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To See How She Runs, Look at Her Fingers


LONDON -- There are so many ways to look at a woman, including the ratio of the length of her index and ring fingers. It's a way to spot a good female athlete, say British researchers.

LONDON, Sept. 28 -- There are so many ways to look at a woman, including the ratio of the length of her index and ring fingers. It's a way to spot a good female athlete, say British researchers.

The lower the ratio, the better the likelihood the woman will be good at sports, suggested rheumatologist Tim Spector, M.D., of King's College London, and colleagues in the online edition of the British Journal of Sports Medicine.

In their study of hand x-rays of 607 women, they found that the higher the level of sport prowess achieved by the women, the lower their index-to-ring finger ratio (2d:4d) was likely to be.

"It can be postulated that this ratio may predict potential sports ability," the investigators wrote. "Understanding the mechanisms underpinning this relationship may give important insights into musculoskeletal fitness, health and disease."

It's been known for more than 50 years that there are sex-based differences in finger-length ratios, and in various studies of varying quality the differences have been linked to everything from sexual orientation, cognitive ability, and autism, to the age of development of breast cancer or myocardial infarction.

"There is speculative evidence that this ratio may be established during early fetal life, and there is some evidence that associates the prenatal sex hormone environment with 2d:4d," Dr. Spector and colleagues wrote. "It also appears that the ratio is stable during life. In most reported studies, males tend to have a lower 2d:4d."

Previous studies have also suggested that finger length ratio is associated with sports prowess among men, but few have looked at the possible association between 2d:4d and athletic ability in women, the authors noted.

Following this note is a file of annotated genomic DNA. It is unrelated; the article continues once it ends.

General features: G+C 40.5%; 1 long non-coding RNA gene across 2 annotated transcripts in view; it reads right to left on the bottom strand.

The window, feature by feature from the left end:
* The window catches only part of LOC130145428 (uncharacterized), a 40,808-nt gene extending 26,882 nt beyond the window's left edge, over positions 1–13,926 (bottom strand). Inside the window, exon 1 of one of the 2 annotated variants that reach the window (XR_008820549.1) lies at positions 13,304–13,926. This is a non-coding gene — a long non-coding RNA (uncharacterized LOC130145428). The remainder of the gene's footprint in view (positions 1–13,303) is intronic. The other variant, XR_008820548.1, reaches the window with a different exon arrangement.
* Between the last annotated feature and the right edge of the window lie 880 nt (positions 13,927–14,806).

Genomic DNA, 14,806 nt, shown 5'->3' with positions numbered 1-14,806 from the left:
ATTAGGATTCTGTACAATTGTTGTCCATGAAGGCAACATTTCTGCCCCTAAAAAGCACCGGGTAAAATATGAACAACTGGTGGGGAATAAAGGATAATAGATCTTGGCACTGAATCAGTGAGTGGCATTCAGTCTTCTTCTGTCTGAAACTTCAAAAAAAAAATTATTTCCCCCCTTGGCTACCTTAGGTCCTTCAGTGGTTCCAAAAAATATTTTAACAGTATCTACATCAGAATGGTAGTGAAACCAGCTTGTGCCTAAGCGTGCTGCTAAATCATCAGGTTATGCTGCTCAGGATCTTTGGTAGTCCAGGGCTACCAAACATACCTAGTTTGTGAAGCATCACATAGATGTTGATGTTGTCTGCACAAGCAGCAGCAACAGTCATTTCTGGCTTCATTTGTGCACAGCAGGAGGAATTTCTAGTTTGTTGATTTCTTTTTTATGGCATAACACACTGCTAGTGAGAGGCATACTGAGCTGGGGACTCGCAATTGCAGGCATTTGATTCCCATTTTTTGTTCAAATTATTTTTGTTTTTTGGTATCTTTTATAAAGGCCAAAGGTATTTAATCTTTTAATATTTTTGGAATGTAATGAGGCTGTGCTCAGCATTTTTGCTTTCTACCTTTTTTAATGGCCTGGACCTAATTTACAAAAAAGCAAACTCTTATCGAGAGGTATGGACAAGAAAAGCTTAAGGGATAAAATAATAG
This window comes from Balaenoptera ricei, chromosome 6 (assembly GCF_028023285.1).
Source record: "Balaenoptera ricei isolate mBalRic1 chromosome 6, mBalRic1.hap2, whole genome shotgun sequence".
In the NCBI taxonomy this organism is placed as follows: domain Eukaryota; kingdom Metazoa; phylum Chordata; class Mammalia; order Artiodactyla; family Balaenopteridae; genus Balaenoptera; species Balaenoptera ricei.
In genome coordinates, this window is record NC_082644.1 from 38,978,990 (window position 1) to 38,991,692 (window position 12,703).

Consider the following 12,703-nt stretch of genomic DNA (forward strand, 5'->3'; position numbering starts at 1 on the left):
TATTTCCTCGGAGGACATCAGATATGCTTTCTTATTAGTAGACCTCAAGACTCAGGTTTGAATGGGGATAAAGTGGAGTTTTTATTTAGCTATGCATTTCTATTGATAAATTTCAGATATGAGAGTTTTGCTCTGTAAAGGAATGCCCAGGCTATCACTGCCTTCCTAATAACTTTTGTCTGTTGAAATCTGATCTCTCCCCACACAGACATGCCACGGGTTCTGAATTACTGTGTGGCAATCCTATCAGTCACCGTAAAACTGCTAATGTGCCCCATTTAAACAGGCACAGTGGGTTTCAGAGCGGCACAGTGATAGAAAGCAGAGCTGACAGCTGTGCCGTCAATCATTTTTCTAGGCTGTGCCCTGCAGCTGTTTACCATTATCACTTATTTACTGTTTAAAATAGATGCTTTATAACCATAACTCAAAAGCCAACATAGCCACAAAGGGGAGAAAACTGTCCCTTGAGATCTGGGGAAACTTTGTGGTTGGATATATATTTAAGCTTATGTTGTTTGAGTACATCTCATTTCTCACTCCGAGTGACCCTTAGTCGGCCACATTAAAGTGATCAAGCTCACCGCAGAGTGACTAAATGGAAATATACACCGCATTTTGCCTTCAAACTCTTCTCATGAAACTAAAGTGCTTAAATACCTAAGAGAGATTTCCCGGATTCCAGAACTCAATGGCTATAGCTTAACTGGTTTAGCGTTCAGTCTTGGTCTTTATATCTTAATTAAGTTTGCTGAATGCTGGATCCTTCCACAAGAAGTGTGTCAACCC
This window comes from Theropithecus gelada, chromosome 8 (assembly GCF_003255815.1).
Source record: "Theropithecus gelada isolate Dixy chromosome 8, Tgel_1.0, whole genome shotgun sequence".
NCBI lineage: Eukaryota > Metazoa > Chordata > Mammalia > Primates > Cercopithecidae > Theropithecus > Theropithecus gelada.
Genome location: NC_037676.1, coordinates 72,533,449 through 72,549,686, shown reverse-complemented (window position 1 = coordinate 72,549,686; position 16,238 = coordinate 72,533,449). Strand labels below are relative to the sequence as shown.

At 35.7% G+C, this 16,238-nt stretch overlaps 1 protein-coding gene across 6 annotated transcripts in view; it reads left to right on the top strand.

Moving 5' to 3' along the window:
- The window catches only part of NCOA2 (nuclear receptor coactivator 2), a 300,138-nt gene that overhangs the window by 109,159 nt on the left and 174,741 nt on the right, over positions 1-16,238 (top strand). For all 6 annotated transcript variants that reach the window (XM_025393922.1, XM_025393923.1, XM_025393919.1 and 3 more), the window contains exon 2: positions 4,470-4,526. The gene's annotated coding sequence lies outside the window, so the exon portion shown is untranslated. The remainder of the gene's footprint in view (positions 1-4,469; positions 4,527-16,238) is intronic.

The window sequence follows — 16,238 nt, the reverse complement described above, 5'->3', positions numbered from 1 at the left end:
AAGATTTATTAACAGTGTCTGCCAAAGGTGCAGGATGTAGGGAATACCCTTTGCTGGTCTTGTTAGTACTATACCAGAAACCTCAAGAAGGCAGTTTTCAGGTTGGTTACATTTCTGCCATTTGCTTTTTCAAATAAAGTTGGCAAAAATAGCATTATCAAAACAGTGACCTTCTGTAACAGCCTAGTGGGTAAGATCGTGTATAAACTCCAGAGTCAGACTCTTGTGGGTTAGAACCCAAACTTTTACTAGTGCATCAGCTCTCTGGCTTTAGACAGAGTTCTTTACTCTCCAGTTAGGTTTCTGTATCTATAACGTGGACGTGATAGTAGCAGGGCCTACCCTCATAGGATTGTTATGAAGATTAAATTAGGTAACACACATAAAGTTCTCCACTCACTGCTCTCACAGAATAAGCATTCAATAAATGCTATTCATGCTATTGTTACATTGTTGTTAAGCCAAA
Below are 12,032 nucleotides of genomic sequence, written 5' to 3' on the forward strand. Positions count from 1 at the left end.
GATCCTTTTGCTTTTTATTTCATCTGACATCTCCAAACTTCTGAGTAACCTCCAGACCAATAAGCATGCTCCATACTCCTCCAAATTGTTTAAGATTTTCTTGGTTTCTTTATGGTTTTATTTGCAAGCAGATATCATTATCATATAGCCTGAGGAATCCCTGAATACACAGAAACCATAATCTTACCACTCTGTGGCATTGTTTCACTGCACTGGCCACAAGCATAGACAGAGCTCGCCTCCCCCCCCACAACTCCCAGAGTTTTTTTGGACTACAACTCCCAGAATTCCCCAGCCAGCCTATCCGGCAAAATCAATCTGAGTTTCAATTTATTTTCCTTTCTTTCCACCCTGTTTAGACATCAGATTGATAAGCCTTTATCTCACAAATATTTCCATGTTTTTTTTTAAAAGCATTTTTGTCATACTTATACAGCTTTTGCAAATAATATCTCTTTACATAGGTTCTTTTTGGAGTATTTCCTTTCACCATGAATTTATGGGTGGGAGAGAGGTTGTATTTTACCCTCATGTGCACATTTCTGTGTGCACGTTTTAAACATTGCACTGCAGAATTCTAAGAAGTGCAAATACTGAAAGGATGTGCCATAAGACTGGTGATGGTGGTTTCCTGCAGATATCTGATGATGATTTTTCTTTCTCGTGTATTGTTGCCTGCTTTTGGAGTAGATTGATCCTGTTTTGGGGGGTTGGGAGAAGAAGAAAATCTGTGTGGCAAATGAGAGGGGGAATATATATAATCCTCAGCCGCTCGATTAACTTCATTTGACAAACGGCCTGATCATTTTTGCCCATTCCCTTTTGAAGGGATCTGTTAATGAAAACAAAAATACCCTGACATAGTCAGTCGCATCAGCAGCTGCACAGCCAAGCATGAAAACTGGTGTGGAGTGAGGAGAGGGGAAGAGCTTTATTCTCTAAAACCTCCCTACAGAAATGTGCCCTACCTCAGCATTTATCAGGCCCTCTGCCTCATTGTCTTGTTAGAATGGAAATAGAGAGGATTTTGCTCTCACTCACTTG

To rectify this, they looked at standardized radiographs taken of the hands of 607 women (mean age 54) who were part of a twins registry. They measured the lengths of the second and fourth fingers of each hand, from the proximal end of the proximal phalanx to the distal tip of the distal phalanx. The 2d:4d ratio was calculated by dividing the lengths of the second digit by the length of the fourth, and the results from each hand of the same woman were averaged.

The participants had been asked to rank their highest levels of achievement, from age 11 on, in 12 sports: swimming, cycling, running, gymnastics, tennis, badminton, squash, golf, skiing, soccer, cricket, and martial arts.

Those participants who said they participated in one of the sports were then asked to rank their highest competitive level from 1 to 5, in the following categories:

  • Social participation only (1)
  • School team (2)
  • Club/university team (3)
  • County level (4)
  • National level (5).

The investigators found that 2d:4d for both hands was 0.927 (0.019) (range 0.864-0.979). In all, 79% of the participants took part in swimming, 61% in cycling, 40% in tennis, and 37% in running.

The overall highest age-adjusted level achieved in any sport was significantly negatively associated with mean 2d:4d (b = 24.93, P=0.01). In separate analyses, mean 2d:4d was also significantly negatively associated with running level (b = 26.81, P=0.034), but not with other individual sports. Some of the strongest negative associations were with soccer playing individuals (b = 27.66), but numbers were small (n = 12). Only cricket, martial arts, and gymnastics showed non-significant trends in the opposite direction.

"Using a precise radiographic phenotype we have provided evidence that low 2d:4d is related to increased running and sporting ability in women," the authors wrote. "We postulate that 2d:4d is a predictor of potential sports ability. Understanding the mechanisms underpinning this relationship would give important insights into musculoskeletal fitness, health and disease. Further work may determine whether this ratio can be used at a pre-competitive stage to predict future ability."

They noted that their study data could have been skewed by their method of measuring X-ray images rather than hand photocopies, as used in other studies, and by recall bias, because there was no independent verification of the level of sports achievement each participant reached.

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